Thursday, July 14, 2011

FDA warns mesh used in surgery poses risk

Problems seen in vaginal procedure
By Deborah Kotz and Robert Weisman
Globe Staff / July 14, 2011
Women who have vaginal surgery to fix a common gynecologic condition called pelvic organ prolapse may wind up with more problems than benefits if a plastic mesh is used, according to a safety communication issued yesterday by the Food and Drug Administration.

The agency warned patients and surgeons to consider other options.

The FDA said it plans to convene an advisory committee of experts in the fall to determine whether to ban the mesh - manufactured by Natick-based Boston Scientific Corp., Covidien PLC of Mansfield, and several other companies - for this procedure.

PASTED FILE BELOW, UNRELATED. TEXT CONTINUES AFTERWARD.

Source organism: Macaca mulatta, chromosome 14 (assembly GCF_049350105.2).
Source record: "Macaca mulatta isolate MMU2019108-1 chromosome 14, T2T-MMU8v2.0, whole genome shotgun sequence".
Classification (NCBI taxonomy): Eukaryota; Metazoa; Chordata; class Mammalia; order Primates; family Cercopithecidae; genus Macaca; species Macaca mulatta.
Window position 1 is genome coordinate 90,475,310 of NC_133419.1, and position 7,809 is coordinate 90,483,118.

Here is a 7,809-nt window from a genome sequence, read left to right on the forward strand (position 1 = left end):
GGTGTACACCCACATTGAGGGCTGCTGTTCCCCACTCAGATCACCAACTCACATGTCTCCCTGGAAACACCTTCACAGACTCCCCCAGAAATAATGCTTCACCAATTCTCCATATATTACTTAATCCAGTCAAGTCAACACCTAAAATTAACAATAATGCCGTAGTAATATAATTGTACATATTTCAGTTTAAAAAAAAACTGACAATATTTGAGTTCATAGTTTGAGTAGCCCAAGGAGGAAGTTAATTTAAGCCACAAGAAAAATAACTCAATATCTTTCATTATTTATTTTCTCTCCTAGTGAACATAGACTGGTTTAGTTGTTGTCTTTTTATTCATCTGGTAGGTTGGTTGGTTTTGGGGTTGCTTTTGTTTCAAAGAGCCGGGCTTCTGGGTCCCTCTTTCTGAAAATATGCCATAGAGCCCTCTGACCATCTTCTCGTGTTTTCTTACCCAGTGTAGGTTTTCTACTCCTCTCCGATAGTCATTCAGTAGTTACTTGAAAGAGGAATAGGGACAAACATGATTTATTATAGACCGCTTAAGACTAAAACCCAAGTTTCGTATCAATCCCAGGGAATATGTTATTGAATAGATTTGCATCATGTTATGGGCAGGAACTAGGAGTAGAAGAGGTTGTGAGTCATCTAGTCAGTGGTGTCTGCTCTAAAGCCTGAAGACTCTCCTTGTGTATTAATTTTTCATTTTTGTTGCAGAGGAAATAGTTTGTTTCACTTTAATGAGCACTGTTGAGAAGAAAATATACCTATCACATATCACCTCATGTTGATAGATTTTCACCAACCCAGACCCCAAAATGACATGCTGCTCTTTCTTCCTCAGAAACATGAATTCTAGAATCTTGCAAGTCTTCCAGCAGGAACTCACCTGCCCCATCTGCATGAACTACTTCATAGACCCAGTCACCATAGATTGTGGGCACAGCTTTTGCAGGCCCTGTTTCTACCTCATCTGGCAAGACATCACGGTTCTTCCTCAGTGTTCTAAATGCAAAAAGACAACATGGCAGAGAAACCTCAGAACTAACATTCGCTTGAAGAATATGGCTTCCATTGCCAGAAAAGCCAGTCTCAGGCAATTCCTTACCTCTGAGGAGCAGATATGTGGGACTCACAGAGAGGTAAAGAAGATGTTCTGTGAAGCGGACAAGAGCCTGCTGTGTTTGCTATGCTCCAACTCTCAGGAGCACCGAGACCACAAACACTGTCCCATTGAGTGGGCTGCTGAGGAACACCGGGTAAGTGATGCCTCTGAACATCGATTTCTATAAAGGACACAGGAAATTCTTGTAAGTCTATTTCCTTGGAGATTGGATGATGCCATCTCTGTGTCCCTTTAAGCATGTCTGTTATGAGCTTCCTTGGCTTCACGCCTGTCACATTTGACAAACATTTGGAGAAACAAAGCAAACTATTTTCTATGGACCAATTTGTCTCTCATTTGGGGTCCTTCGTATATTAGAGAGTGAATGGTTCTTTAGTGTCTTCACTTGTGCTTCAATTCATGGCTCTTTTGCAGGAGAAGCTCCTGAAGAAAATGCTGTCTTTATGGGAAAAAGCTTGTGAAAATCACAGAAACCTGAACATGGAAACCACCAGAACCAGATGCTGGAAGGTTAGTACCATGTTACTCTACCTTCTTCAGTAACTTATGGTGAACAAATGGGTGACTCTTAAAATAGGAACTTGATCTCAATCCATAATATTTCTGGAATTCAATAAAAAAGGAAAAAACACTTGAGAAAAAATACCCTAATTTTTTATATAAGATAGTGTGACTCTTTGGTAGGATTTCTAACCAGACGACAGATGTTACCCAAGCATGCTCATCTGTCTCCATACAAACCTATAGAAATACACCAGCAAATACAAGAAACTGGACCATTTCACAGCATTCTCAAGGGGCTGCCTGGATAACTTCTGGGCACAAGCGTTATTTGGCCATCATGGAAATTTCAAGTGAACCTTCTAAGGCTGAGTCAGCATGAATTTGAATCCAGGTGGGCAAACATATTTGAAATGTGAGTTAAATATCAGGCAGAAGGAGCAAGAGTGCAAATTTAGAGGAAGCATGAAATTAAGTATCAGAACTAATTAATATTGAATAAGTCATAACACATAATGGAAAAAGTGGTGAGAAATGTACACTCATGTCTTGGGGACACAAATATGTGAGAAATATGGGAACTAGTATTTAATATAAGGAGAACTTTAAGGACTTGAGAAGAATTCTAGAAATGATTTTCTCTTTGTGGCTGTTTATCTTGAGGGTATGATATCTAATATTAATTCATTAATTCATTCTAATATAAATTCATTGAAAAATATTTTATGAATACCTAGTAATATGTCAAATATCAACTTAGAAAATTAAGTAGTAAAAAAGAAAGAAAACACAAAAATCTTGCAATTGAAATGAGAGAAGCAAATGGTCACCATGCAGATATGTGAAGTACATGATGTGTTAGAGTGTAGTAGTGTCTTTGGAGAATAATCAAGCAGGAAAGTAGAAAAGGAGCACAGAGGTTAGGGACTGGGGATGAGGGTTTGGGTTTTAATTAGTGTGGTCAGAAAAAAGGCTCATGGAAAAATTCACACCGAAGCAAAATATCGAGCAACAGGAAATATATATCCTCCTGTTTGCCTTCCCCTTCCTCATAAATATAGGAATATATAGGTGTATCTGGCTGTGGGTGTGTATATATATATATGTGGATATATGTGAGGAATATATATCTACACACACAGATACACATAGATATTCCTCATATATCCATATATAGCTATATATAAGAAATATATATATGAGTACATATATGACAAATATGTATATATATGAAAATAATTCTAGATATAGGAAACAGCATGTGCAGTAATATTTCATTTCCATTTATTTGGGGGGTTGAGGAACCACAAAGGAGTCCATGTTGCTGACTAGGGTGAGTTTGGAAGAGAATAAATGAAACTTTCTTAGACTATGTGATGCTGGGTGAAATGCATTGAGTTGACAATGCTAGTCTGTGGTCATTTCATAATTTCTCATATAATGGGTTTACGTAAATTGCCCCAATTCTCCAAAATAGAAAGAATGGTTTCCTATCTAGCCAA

About 100,000 women with pelvic organ prolapse are treated with plastic mesh each year, but in most cases, the agency said, the condition can be treated successfully without mesh.

Mesh-related problems reported to the FDA include pain ful sexual intercourse, infections, urinary problems, overall discomfort, and bleeding, usually from the mesh eroding through the stitched tissue or from skin contracting tightly around it.

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1 comment:

Christine Montgomery said...

The surgical mesh kits specifically designed for pelvic organ prolapse repair have been first cleared by the FDA in 2002. Over the years the number of reports received by the FDA indicates that these products might hold serious risk and a reclassification might be required along with properly conducted clinical trials.